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The world is now focusing on the third largest economy in Western Europe (in GDP US$ terms) in 2015, which is gearing up for its next national elections to be held in April and May 2017. Recent political events in major developed economies clearly reflect the presence of an inclination towards a far-right political ideology. In line with this, two of France’s strongest contenders for President are either centre-right (François Fillon of the conservative Republican Party) or far-right (Marine Le Pen from the National Front (FN) party). A win for any of the right wing parties will have far reaching consequences for the French business environment, owing to potential anti-immigrant and anti-European Union (EU) policies, an increase in the rigidity of the labour market and a fall in investor confidence.
The labour market in France is rigid, making hiring and firing as well as setting of wages difficult. Further exacerbating the challenges faced by the French labour market are the shortages of skills, with 30.0% of the nation’s employers who participated in the ManpowerGroup Talent Shortage Survey 2015 reporting difficulty in finding adequately skilled workers, a figure much higher than the UK’s 14.0%. Furthermore, French youth do not prefer obtaining vocational education training (VET) courses, which offer more practical and ‘on-the-job’ approach to employment, owing to its less glamorous image as well as relatively lower wages post-VET education. Hence, skills shortages are more predominant in sectors such as manufacturing, requiring, on an average, less skilled labour. Another major challenge for France comes in the form of rising health, social security as well as welfare spending, given that the nation’s old-age dependency ratio is expected to be 38.7% in 2030, meaning every 100 working age French will have 38.7 elderly people to care for, higher than 29.4% in 2015. This is a potential economic issue given that the nation is already riddled with a high level of budget deficit and deteriorating public finances. Adding to this is the rising momentum of ‘Eurosceptic’ ideology in the EU, with France being no exception, creating uncertainty in the EU as a whole in terms of foreign investment.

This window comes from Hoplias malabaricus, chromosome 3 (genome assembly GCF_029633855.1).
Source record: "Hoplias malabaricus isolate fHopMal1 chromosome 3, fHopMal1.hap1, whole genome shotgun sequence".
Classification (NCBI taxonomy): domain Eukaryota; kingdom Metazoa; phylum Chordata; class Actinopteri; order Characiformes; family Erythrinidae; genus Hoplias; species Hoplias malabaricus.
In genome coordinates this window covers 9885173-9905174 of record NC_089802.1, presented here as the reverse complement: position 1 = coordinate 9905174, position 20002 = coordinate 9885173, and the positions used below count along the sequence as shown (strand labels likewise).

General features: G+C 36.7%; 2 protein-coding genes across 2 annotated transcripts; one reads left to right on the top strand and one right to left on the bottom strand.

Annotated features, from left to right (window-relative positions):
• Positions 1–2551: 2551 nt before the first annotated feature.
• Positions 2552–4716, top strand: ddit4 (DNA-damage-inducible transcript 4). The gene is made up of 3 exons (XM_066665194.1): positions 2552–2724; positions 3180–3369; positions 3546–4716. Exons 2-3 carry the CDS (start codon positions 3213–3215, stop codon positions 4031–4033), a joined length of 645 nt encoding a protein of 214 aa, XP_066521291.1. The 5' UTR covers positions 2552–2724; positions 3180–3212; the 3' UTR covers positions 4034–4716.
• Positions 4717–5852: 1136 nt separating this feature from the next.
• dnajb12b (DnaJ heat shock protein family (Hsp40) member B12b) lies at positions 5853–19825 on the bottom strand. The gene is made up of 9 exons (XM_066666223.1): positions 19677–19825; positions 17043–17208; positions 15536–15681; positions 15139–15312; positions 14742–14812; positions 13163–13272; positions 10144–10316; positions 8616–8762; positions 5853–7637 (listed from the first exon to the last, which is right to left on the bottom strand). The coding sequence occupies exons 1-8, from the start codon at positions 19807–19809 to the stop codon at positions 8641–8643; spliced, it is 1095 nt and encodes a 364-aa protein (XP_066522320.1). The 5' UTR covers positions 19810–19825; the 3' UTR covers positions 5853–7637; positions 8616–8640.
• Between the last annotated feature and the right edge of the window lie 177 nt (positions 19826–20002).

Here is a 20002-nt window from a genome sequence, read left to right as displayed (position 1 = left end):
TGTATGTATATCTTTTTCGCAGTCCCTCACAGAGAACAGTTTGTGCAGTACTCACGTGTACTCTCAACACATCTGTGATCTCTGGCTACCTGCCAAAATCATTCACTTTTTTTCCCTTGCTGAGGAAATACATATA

Source: Euromonitor International’s Future Demographic Model
Right-wing policies can make the French labour market more rigid, as restrictions on immigration can affect this market in two ways. First, given that foreign workers are more willing to take up low-skilled jobs not preferred by the locals, such immigration restrictions can affect the hiring of foreign labour that the country needs for its manufacturing sector. This will significantly worsen the problem of skills shortages, and make it even harder for firms to operate in France, where the shortage is even more acute. Secondly, ageing population will lead to worsening public finances. If the flow of immigrants, which majorly belong to the 18-24 year group (trade sources), is restricted, France would lose out on more young workers, who would have eventually helped ease out the social security burden faced by French youth in the future. In addition, if the newly elected French President in 2017 has a strong ‘Eurosceptic’ vision, there might be a spike in uncertainty among investors. Not only will foreign direct investment (FDI) be potentially held off until the election results are declared, but the euro could also depreciate, causing French as well as EU investments to not be as attractive as before the elections. This clearly signifies that France is entering a new realm of economic uncertainty owing to the strong presence of such right-wing political ideology.
Read our Business Dynamics: France report for more insights.